Queen of #Jazz
, First Lady of Song. Born in Newport News, Virginia on April 25, 1917, #EllaJaneFitzgerald
had a difficult coming of age in New York City various uptowns—Westchester & Harlem but also a Bronx reformatory & what was then called a "Training School for Girls" in the upper Hudson Valley. Throughout her trials—her mother died when she 15 & she may have been abused by her stepfather—she nurtured a love for #music
, especially jazz, training her vocal instrument against the hits of her youth & the standards of her Methodist church & Sunday school. She learned to eat off that voice during a stint on the streets of Harlem, earning what she could by singing & other schemes, & her 1st break came on November 21, 1934, when she won $25.00 at 1 of the 1st Amateur Nights at the #Apollo
. She was technically allowed a return engagement but Apollo management found the homeless teenager "disheveled" & neglected to invite her back.
In 1935 bandleader Chick Webb gave what he called "a diamond in the rough" a proper shot &Fitzgerald never looked back. Her first hit, which she co-wrote, was 1938's "A-Tisket, A-Tasket," & when Webb died suddenly in 1939 his band became Ella & her Famous Orchestra. After going solo in 1942, Fitzgerald crossed the musical & vocal bridge between the swing & #bebop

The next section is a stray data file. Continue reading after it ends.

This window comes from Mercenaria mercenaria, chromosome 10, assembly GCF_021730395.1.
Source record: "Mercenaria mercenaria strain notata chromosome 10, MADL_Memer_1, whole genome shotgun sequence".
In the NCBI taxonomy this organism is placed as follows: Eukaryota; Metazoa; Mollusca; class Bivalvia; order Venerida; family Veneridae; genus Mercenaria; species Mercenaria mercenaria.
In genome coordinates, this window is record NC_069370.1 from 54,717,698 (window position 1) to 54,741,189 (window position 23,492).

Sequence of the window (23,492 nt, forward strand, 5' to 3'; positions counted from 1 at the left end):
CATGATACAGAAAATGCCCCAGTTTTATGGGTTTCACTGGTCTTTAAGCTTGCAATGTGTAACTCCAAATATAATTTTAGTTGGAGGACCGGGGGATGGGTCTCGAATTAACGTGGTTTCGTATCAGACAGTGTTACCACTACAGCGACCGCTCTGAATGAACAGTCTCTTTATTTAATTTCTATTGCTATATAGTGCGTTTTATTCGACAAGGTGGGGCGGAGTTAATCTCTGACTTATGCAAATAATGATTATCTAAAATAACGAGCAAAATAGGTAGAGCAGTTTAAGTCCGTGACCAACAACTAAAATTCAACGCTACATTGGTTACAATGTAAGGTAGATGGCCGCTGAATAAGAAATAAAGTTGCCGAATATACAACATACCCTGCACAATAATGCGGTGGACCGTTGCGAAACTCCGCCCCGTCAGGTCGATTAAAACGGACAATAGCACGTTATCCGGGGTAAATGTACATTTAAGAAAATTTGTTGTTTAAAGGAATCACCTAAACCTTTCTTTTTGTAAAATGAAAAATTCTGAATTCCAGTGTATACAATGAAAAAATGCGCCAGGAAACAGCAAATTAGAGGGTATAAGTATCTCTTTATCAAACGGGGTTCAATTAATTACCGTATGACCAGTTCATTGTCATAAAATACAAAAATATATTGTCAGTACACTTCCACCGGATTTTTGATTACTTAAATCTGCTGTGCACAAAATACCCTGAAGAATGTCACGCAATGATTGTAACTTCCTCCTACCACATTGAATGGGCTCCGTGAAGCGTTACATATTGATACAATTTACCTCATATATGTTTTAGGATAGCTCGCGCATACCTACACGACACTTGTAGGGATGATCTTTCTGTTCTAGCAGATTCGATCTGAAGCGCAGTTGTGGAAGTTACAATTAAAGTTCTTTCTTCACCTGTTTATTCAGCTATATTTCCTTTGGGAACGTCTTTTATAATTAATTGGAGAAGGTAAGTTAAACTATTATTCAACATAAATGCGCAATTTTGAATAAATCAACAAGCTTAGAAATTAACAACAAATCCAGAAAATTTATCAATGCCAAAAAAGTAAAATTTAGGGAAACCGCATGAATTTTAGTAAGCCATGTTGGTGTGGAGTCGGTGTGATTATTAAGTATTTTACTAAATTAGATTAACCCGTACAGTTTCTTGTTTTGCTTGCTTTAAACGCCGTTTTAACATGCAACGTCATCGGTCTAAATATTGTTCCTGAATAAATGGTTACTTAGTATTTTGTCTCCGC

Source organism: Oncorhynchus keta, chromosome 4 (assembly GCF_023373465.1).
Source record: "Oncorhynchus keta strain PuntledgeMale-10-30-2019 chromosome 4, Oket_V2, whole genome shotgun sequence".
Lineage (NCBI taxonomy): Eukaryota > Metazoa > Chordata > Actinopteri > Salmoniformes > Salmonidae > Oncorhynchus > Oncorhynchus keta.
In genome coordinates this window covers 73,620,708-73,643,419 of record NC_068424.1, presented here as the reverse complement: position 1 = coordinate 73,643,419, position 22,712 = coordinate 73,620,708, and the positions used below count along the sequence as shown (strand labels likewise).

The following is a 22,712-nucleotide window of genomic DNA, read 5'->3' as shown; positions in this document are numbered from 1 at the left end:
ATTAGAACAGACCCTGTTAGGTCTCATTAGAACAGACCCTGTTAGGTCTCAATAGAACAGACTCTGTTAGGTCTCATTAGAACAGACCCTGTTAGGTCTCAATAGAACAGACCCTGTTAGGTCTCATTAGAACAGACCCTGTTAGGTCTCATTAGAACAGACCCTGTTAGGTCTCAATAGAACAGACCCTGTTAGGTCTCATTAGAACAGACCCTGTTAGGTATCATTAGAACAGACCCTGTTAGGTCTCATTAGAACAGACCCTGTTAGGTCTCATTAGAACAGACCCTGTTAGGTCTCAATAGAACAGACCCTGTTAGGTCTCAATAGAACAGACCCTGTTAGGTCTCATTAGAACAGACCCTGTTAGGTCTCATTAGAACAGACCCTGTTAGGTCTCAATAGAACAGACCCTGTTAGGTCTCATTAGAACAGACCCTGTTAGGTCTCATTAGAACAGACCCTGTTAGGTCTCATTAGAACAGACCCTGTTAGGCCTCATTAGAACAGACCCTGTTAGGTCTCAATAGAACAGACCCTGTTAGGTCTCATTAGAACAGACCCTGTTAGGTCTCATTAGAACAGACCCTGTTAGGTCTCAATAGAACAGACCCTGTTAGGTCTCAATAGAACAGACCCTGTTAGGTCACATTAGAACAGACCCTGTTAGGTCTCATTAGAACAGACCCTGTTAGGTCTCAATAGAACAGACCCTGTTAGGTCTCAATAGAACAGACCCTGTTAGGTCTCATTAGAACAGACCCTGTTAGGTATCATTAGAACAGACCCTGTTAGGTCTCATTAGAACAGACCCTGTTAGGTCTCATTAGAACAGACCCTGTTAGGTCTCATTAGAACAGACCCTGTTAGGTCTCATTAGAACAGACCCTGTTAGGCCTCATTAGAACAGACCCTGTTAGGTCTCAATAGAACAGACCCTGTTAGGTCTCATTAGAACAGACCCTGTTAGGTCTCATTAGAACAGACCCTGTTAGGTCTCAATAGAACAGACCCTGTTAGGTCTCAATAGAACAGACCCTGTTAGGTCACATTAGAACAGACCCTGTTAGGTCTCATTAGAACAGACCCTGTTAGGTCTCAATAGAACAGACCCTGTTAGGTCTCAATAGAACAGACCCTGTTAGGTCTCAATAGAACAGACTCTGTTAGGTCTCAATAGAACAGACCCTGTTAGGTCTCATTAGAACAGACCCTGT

eras, & her groundbreaking use of #scat
establishing her reputation as an innovator, a musician's musician. The New York Times called 1 of the earliest experiments, 1945's "Flying Home," "one of the most influential vocal jazz records of the decade....Where other singers, most notably Louis Armstrong, had tried similar improvisation, no 1 before Miss Fitzgerald employed the technique with such dazzling inventiveness." She won her 1st #Grammy
in 1958, the 1st Black woman to win 1, & would go on to win 13 more Grammys. Her "song book" series, initiated with #EllaFitzgerald
Sings the Cole Porter Song Book in 1956 and running until 1964's Ella Fitzgerald Sings the Johnny Mercer Song Book, are considered by many the key texts of the mid-20th century encounter between black & white musicians.